See here for “China Introduces New Health Care Sector Anti-Corruption Regulations” by Richard Grams and Allan Golder:

“As part of a concerted effort to tackle systemic commercial bribery in the country’s health care sector, China’s National Health and Family Planning Commission recently introduced separate new regulations aimed at hospitals and physicians, as well as the medical product companies that supply them.”

*****

A good weekend to all.

The FCPA And The “Failure To Communicate”

Tuesday, March 11th, 2014

The year was 1982 and the Foreign Corrupt Practices Act was a mere 5 years old.  Leading FCPA experts, such as Frederick Wade (Chief Counsel, SEC Enforcement Division) gathered for a symposium at Syracuse University College of Law (See Volume 9, Number 2, Syracuse Journal of International Law and Commerce).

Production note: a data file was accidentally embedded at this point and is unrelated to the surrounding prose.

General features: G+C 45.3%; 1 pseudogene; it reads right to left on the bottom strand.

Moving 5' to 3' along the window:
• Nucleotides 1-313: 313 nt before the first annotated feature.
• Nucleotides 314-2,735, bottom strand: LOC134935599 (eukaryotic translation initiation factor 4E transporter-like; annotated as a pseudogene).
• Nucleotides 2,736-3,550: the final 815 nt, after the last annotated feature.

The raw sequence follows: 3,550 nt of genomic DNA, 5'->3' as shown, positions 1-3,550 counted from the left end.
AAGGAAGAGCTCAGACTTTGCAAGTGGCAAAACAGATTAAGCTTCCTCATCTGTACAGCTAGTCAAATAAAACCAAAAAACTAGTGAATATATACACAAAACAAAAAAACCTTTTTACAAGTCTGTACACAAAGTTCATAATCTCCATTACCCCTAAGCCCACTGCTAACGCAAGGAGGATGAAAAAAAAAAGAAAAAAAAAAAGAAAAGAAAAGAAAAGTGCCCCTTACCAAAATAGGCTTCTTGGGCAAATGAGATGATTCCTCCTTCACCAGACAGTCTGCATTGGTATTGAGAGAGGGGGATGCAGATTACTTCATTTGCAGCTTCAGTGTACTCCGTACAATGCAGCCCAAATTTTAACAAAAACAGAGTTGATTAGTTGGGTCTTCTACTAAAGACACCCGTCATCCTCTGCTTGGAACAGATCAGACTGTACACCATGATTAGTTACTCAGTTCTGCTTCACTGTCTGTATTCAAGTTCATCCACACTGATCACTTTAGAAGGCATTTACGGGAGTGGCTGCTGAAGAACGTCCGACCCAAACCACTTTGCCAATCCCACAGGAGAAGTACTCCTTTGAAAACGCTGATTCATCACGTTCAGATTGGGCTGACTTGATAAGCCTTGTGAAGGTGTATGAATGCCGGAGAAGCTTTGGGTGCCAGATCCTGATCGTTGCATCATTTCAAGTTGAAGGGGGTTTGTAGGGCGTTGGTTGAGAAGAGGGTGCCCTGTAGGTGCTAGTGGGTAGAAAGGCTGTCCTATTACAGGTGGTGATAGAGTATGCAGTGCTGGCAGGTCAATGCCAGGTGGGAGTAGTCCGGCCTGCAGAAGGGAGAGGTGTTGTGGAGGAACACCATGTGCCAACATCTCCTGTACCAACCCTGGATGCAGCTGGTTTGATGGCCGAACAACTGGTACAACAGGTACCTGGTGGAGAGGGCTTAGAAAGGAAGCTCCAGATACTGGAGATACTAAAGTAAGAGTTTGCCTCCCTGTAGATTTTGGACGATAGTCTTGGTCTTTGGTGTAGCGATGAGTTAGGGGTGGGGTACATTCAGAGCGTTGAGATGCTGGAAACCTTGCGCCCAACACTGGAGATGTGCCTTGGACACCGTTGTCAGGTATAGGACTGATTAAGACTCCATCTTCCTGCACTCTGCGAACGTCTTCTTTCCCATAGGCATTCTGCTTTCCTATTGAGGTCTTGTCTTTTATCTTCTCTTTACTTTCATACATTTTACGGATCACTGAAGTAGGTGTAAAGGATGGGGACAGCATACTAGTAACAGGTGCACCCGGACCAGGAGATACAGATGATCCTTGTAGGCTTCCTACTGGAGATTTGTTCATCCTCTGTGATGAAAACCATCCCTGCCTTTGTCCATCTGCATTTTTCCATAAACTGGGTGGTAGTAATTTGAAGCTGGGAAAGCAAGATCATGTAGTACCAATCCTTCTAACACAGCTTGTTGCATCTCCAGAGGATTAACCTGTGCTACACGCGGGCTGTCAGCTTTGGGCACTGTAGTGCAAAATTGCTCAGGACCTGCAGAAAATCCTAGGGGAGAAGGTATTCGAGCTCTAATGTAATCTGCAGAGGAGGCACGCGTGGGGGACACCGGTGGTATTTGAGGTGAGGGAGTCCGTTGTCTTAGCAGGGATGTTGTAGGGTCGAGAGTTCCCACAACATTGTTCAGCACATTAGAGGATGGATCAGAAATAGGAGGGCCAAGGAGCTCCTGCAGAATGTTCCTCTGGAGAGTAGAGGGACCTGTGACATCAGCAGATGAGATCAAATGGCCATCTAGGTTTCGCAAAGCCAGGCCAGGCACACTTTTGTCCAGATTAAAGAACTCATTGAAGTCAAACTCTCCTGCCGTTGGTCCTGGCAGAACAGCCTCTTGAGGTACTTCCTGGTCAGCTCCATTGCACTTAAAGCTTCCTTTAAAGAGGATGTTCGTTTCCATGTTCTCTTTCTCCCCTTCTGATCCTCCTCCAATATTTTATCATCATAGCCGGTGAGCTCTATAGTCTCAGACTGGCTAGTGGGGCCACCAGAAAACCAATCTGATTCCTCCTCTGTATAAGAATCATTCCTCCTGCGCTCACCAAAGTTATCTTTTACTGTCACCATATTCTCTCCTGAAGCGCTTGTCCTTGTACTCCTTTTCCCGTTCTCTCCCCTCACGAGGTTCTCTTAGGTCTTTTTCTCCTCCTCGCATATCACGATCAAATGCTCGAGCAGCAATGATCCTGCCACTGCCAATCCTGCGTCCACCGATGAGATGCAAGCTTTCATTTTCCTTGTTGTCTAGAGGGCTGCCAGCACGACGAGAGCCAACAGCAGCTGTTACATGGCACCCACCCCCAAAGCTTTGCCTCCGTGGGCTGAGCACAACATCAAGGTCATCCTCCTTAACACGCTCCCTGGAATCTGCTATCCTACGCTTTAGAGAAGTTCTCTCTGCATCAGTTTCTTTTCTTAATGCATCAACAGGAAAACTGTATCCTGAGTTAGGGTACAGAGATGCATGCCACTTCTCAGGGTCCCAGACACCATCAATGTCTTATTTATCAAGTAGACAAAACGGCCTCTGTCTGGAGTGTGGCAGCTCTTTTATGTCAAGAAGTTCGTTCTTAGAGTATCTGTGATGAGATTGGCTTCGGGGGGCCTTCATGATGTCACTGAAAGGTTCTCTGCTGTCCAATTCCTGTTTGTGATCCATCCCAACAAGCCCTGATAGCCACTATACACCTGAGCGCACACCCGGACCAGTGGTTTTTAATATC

In a speech titled ”An Examination of the Provisions and Standards of the FCPA,” Wade lamented the “quality of the public debate” surrounding passage of the FCPA and then-current FCPA issues.  He observed:

“[A]t the time the FCPA was being considered in the Congress, and hearings were being held, there was a great reluctance on the part of interested companies and persons to come forward and make their views known.  Although this reluctance may be understandable, given the subject matter, there was virtually no opposition to the bill.  Few, if any, concerns were expressed in a public form as to how the FCPA might affect overseas operations or how the statute might be interpreted and applied.”

[...]

“[T]here is still great difficulty in getting the corporate sector to come forward and express concerns in a public forum in a way that the Congress can get a handle on them and try to deal with them in a rational way.”

[...]

[I]t is difficult to get a handle on the impact that the statute has had, because most of the experience people have had is related to the government or to the Congress in the form of anonymous anecdotes.  People say we have had this type of experience, or this kind of problem, but you have to take our word for it, accept our general description of the circumstances, and agree not to identify the source of the information.”